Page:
Successful reduction of intraventricular asynchrony is associated with superior response to cardiac resynchronization therapy

Henryk Dreger, Adrian C Borges, Gert Baumann, Christoph Melzer
Cardiovascular Ultrasound 2010 September 1, 8: 35

BACKGROUND: Cardiac resynchronization therapy (CRT) is generally associated with a low to moderate increase of the left ventricular ejection fraction (LVEF). In some patients, however, LVEF improves remarkably and reaches near-normal values. The aim of the present study was to further characterize these so called 'super-responders' with a special focus on the extent of intra- and interventricular asynchrony before and after device implantation compared to average responders.

METHODS: 37 consecutive patients who underwent CRT device implantation according to current guidelines were included in the study. Patients were examined by echocardiography before, one day after and six months after device implantation. Pre-defined criterion for superior response to CRT was an LVEF increase > 15% after six months.

RESULTS: At follow-up, eight patients (21.6%) were identified as super-responders. There were no significant differences regarding age, gender, prevalence of ischemic heart disease and LVEF between average and super-responders at baseline. After six months, LVEF had significantly increased from 26.7% ± 5.7% to 33.1% ± 7.9% (p < 0.001) in average and from 24.0% ± 6.7% to 50.3% ± 7.4% (p < 0.001) in super-responders. Both groups showed a significant reduction of QRS duration as well as LV end-diastolic and -systolic volumes under CRT. At baseline, the interventricular mechanical delay (IVMD) was 53.7 ± 20.9 ms in average and 56.9 ± 22.4 ms in super-responders - representing a similar extent of interventricular asynchrony in both groups (p = 0.713). CRT significantly reduced the IVMD to 20.3 ± 15.7 (p < 0.001) in average and to 19.8 ± 15.9 ms (p = 0.013) in super-responders with no difference between both groups (p = 0.858). As a marker for intraventricular asynchrony, we assessed the longest intraventricular delay between six basal LV segments. At baseline, there was no difference between average (86.2 ± 30.5 ms) and super-responders (78.8 ± 23.6 ms, p = 0.528). CRT significantly reduced the longest intraventricular delay in both groups--with a significant difference between average (66.2 ± 36.2 ms) and super-responders (32.5 ± 18.3 ms, p = 0.022). Multivariate logistic regression analysis identified the longest intraventricular delay one day after device implantation as an independent predictor of superior response to CRT (p = 0.038).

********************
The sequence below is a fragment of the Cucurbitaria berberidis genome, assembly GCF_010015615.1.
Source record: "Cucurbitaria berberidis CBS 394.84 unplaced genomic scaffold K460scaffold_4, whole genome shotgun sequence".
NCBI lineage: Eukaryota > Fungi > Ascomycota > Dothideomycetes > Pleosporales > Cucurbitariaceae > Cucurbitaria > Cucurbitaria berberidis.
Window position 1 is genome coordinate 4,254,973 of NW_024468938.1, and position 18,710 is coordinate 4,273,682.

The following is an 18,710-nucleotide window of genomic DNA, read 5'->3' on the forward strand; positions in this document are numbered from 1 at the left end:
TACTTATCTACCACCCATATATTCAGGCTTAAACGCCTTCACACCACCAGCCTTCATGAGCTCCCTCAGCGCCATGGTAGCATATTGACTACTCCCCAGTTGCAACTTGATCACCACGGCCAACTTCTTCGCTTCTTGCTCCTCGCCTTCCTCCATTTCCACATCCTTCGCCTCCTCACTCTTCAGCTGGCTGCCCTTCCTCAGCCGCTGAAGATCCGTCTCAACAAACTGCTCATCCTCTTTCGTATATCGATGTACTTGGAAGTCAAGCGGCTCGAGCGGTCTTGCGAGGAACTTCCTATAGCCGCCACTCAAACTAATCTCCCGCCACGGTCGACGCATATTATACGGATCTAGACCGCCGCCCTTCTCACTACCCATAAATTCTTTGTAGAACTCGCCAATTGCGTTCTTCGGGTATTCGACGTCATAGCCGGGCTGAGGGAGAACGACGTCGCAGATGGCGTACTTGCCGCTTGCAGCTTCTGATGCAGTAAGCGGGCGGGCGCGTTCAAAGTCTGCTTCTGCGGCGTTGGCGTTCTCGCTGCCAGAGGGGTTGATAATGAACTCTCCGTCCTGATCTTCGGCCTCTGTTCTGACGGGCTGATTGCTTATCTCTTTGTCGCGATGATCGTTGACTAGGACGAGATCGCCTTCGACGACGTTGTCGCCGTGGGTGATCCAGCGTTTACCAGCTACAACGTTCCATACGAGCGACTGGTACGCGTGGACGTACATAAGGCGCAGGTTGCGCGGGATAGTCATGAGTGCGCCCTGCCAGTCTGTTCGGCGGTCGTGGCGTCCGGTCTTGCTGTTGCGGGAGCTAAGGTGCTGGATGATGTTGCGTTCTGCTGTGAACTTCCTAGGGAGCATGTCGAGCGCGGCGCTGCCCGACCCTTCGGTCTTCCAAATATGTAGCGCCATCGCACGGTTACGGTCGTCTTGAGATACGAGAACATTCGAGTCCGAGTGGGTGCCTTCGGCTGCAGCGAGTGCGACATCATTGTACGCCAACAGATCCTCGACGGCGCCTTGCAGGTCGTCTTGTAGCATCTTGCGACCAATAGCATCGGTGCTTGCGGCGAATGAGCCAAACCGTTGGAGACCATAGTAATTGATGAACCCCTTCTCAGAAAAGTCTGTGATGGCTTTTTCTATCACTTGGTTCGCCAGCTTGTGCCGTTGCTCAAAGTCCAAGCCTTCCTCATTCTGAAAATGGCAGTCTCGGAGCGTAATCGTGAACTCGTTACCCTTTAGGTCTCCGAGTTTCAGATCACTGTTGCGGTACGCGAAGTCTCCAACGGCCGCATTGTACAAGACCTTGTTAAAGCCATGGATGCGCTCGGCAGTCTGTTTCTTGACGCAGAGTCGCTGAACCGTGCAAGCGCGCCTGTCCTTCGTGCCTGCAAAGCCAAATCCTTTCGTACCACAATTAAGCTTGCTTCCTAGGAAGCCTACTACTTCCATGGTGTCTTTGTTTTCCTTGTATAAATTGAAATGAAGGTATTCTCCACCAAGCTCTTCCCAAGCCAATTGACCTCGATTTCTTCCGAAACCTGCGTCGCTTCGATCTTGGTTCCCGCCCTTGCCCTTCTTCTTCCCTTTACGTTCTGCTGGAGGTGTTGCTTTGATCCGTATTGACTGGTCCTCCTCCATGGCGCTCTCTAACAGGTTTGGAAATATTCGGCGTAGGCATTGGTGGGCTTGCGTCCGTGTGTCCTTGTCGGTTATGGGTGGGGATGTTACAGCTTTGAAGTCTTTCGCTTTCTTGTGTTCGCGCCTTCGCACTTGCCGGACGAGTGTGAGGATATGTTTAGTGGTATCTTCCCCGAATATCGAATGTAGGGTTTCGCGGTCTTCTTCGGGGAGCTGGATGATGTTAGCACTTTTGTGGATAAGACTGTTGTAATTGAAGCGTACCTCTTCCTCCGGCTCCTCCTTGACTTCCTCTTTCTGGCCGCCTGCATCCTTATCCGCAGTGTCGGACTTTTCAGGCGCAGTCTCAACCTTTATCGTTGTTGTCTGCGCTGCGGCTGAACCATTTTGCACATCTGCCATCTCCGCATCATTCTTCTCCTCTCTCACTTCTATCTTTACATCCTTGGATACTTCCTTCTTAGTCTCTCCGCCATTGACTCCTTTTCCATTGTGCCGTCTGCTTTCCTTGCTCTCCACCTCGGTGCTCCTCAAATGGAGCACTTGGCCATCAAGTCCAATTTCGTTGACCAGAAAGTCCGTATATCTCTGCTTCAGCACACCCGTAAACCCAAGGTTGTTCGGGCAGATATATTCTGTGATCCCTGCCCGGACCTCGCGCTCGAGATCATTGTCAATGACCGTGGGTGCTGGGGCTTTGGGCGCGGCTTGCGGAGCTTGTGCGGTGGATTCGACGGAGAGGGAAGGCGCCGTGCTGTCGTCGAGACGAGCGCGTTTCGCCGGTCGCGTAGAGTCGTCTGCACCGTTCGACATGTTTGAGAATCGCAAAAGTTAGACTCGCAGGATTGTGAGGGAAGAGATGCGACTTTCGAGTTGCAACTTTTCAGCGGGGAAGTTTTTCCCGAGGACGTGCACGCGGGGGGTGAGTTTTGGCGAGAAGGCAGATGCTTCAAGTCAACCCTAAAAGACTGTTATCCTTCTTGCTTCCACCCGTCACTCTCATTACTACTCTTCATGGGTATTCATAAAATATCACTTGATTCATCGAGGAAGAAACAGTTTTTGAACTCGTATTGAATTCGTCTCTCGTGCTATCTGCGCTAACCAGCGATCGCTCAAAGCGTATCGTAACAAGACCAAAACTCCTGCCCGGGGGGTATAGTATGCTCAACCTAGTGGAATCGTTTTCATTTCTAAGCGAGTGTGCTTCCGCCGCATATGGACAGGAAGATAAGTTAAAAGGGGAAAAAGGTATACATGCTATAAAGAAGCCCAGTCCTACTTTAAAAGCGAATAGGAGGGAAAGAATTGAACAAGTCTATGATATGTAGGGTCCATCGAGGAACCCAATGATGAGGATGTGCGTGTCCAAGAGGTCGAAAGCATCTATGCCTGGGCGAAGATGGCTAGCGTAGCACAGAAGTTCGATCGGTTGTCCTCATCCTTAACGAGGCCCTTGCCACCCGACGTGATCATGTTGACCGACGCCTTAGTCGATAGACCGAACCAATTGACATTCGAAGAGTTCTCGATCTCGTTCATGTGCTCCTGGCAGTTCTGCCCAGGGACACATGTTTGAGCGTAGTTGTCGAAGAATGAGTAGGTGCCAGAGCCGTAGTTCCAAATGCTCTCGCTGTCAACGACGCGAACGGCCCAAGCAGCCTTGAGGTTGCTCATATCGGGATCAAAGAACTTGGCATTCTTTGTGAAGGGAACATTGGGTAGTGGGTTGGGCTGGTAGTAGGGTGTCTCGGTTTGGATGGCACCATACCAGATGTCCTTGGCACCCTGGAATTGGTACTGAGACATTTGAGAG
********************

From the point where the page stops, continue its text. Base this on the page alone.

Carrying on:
CONCLUSIONS: A significant reduction of the longest intraventricular delay correlates with superior response to CRT.

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